‘We should be proud of this new European standard’

GDPR: far more than a piece of inconvenient new legislation

Source: BNK Perspectives on Banking (20/12/2017)

The much-discussed European General Data Protection Regulation (GDPR) will come into force at the end of May 2018. This new data and privacy legislation is causing a fair amount of concern in the corporate world. Nonetheless, Jo Coutuer, chief data officer at BNP Paribas Fortis and Öykü Isik, professor of Data Privacy at Vlerick Business School, mainly see it as a source of opportunities: ‘Privacy by design will be the new standard, and this is a good thing.’

In the baseline scenario, companies will need to adapt the way they process their data to comply with this new European legislation by the middle of next year. So will there still be a huge gulf between this purely legal obligation and genuinely smart use of data?

Jo Coutuer: ‘I don't think it's quite that black and white. I think that the GDPR will be a good thing for all of us, and I mainly regard this new legislation as a kind of guiding principle and tool for companies. I'm convinced that the smart use of data will lead to a win-win situation for both the bank – or for other companies – and the consumer.’

‘The new legislation effectively summarises exactly what the smart use of data involves and means, even though ‘smart’ has been interpreted and implemented differently by everyone up to this point. Finally, we have some kind of benchmark. But to be honest with you: banks have been focusing on this area for quite some time already and our sector is well aware of the importance of respecting privacy.’

Öykü Isik: ‘Companies which are smart with their data will also build a stronger brand in the longer term. In the first instance, the GDPR naturally focuses on greater transparency and protecting the privacy of the user or client, but it is precisely here that a good opportunity for the corporate world can be found. Companies which do things the right way will automatically handle their clients' data in an ethical, open and transparent manner.’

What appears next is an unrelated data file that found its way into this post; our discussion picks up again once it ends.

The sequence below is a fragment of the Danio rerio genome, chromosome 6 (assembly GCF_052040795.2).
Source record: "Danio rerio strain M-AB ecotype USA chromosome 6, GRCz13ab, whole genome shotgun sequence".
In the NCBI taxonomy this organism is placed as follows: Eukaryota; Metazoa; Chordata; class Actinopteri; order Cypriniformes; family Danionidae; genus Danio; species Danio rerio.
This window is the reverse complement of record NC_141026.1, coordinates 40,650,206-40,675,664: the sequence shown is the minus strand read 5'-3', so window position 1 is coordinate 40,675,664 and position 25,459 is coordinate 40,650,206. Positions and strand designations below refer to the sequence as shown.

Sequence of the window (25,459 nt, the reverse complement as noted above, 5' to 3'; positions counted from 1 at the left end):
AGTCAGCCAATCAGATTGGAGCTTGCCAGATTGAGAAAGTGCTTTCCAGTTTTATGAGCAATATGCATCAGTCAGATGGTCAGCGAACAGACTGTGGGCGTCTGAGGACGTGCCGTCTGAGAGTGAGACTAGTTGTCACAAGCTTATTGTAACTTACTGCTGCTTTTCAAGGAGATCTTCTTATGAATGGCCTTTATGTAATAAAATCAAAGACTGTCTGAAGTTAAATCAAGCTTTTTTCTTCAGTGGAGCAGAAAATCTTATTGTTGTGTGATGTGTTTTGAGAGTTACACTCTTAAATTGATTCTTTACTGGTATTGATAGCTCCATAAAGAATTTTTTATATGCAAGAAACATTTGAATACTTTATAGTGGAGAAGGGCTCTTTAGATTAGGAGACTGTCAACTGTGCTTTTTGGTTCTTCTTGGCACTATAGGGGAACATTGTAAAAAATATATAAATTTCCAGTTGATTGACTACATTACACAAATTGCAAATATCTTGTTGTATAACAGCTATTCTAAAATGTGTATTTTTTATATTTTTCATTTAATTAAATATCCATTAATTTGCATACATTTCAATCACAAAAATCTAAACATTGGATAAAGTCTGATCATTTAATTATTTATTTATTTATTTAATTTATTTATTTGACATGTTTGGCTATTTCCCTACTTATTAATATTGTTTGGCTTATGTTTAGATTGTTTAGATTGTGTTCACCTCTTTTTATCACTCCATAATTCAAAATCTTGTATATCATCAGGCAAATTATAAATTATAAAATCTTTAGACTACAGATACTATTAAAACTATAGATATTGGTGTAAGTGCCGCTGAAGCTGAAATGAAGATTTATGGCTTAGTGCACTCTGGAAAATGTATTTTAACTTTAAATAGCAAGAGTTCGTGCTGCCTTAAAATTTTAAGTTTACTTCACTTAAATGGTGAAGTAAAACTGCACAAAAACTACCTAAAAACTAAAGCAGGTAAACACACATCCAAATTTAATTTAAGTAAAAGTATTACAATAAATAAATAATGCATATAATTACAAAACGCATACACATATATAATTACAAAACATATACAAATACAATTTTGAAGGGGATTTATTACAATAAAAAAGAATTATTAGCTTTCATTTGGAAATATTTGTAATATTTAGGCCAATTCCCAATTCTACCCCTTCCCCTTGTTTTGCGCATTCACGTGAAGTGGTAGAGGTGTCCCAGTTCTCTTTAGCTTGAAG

With regard to respecting privacy as a kind of competitive advantage, what would happen if privacy no longer turned out to be an issue for the younger generation?

Öykü Isik: ‘I'm not convinced that will happen at all. Millennials also consider it very important to identify with the brands or companies of which they are fans or clients. Respect for privacy goes a long way towards determining the image of these brands. My research has shown that the younger generation also attach a kind of price to this: I'll give you my data, and so I expect something in return. In their view, the most important thing is for it to be a fair deal. In this respect, it therefore benefits companies to handle their data with great care and respect.’

Jo Coutuer: ‘The main thing used to be the product or service provided by a company, rather than the user experience. In the future, ethics and transparency will play an increasingly important role in determining how a company is perceived by the client.’

These days, the vast majority of consumers have no idea whatsoever of the nature and scope of the data which they make available to companies: will the GDPR manage to change this?

Öykü Isik: ‘I suspect that the GDPR isn't going spark off an instant revolution, but the new legislation could still change some aspects indirectly. If more and more companies start investing time and energy in increasing consumer awareness, as banks are also doing, a certain level of awareness might develop in the longer term.’

Jo Coutuer: ‘This is a perfect illustration of how and where politicians can genuinely offer added value. This new legislation sets the tone and therefore also creates new opportunities. As the European Union, we are now setting a new standard.’

Can banks also help to increase awareness among the general public?